• Report this Comment On May 27, 2009, at 10:22 PM, jbromet wrote:

    My only regret about GM's demise is that we've now lost almost all of our productive capabilities in the USA. Next time we need a tank or an airplane in wartime we'll have to ask China to make us one. Yah like that's going to happen! What is sad about this matter is that the UAW did nothing to save the company out of greed. They killed the golden goose. Very nice! GM executives did nothing to help their own case. They just let the baby die. It's the country that will pay for this in taxes and national security. Well, it wasn't as if GM wasn't warned about this years ago.

  • Report this Comment On May 27, 2009, at 10:40 PM, HarryCaraysGhost wrote:

    Correct me if I'm wrong, but did'nt the whole deal blow up because the bond holders would'nt come to terms.

    My understanding is the majority of bonds were held by hedge fund managers, and they took out insurance on the bonds though aig.

    As an American I deplore these practices

    As an investor you have to admire it.

    I could be way off base since I don't follow auto,air or financial sectors.

  • Report this Comment On May 27, 2009, at 11:41 PM, budertv wrote:

    Blaming Bush for the current economic conditions is like blaming Noah for the flood. Any fool knows the rules for lending were changed. Banks could no longer refuse to make loans using the old rules or underwriting. This opened the flood gates and admittedly many banks went to the far side and began making crazy loans. Not to worry, Fanny and Freddy will buy them. Not to worry, we can securitize them and sell them to investors. Not to worry, AIG, etc. will insure them. Whoa, wait a minute, the buck stops somewhere. Whoa, wait a minute, foreclosures are causing massive losses for whoever ended up owning the massively securitized "PIG" loans.

    The biggest problem was the government forcing banks to change their underwriting standards followed by the greed that swallowed up lenders and investors. Funny thing, just a few years before the mortgage meltdown we had a vehicle loan meltdown. Now, if you want to place blame for the current state of the US economy, then blame congress, individual greed and corporate greed (which is actually extended individual greed).

    Back to the issue at hand, the looming bankruptancy of GM. A very sad day is coming soon and that day will set off a series of disastrous events that will further cripple our reeling economy. Other companies, tightly coupled with GM, will suffer even more than they already have and some of them also will go into bankruptcy. Many more people will lose their jobs and the effects will domino throughout the country. Shame on all of you who have taken a cavalier attitude toward this dark day in US manufacturing history. And yes, there are many places to lay the blame for GM's downfall. I place the largest share of the blame on the American consumer who decided that GM no longer deserved his business. This is, in many cases, the same consumer who decided that US companies no longer deserved his business when he could buy something made in China for half the cost or less. It doesn't matter that those purchases last a fourth, or less, as long. Or does it ? Think back to those days when the Japanese were gobbling up pieces of America. That will be nothing compared to that which is coming when all of our dollars end up in China and when the interest rates rise and we have to pay more normal rates to the Chinese who buy our T-bills and T-bonds. The writing is on the wall. The day of reckoning is coming. Deficit spending and trade deficits can only continue so long. It's very similar to credit card spending. If you overdo it for too long, the day will come when your salary will not even cover the interest on your balances. America is headed for the poorhouse. Unless, we change our ways.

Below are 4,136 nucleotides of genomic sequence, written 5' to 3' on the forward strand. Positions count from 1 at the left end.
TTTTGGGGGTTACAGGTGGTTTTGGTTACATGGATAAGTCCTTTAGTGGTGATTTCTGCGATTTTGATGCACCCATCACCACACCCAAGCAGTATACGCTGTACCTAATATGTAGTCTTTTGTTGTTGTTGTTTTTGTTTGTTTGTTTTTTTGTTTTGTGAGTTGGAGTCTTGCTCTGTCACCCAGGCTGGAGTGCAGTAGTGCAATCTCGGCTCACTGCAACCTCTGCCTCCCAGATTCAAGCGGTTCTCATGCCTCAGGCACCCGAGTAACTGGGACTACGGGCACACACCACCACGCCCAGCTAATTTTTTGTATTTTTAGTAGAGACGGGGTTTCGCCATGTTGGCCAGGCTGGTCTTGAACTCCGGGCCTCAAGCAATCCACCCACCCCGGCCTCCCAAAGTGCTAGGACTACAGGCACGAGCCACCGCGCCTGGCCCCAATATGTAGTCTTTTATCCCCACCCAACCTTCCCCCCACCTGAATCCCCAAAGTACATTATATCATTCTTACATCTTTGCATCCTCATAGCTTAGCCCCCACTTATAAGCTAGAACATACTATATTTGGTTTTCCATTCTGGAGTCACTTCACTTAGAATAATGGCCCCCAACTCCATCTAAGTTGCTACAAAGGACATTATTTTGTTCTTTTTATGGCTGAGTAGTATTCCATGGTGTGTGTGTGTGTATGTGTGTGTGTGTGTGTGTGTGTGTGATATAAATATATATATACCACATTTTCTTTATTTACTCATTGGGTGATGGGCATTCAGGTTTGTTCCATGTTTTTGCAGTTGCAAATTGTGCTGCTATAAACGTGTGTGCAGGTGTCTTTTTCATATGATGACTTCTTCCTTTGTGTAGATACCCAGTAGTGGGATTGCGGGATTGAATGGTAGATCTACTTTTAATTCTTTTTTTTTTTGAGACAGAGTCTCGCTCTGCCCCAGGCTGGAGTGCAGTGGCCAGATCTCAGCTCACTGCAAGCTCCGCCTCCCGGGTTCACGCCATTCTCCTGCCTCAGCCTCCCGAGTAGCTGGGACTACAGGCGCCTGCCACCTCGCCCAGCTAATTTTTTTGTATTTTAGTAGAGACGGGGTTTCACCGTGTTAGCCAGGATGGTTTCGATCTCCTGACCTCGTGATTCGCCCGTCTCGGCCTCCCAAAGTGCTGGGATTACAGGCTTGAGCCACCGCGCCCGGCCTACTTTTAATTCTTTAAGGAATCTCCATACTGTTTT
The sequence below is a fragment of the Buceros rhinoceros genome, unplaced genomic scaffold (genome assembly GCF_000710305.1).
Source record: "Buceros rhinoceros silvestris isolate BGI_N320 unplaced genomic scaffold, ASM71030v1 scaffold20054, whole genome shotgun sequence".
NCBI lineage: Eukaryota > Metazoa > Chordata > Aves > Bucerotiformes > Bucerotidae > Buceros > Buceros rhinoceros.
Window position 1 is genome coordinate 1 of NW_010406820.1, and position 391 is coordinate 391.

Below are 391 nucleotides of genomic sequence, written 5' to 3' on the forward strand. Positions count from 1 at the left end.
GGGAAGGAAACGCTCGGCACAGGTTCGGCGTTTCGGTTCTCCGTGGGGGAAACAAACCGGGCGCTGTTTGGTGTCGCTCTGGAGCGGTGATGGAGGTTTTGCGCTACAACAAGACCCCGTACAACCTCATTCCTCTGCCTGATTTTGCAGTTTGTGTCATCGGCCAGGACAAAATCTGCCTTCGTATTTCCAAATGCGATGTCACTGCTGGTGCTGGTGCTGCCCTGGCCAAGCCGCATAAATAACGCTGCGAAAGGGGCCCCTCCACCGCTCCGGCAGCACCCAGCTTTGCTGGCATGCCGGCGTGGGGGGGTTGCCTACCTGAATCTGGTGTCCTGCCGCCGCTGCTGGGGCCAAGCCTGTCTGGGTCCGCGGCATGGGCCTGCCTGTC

• Report this Comment On May 28, 2009, at 12:08 AM, sb101cu wrote:

    " The rich rules over the poor, and the borrower becomes the lender's slave". Prov. 7:22.

    Guess who is the slave and who is the lender

    And the debt clock says, "Time to kiss your future goodbye" NEW YORK - In a sign of the times, the National Debt Clock in New York City has run out of digits to record the growing figure. As a short-term fix, the digital dollar sign on the billboard-style clock near Times Square has been switched to a figure — the "1" in $10 trillion.http://www.mlive.com/flintjournal/voices/index.ssf/2008/10/a...

  • Report this Comment On May 28, 2009, at 12:11 AM, sb101cu wrote:

    See the movie http://www.iousathemovie.com, where the bi-partisan law makers and bankers have given the prognosis if not the diagnosis of things to come. Wait till 2040, when the social security and medicare goes bust.

    The financial crisis of today,in USA,is just the TIP of the iceberg. It is an irony, that the family unit (in USA) over the last three decade has gone SMALLER and the houses have gone BIGGER. Something to think about...Is it the ego...

  • Report this Comment On May 28, 2009, at 12:20 AM, tireman63 wrote:

    You folks that want to blame the bondholders--just remember that many of the bonds were bought by working stiffs like me--we wanted security and relied on the GM name. It is a rule of law that secured creditors are first in line in bankruptcy. Obama (yo mamma) wants to change all that and give the unions the lions share. When a rule of law is broken to satisfy political pressure, we are all in big trouble.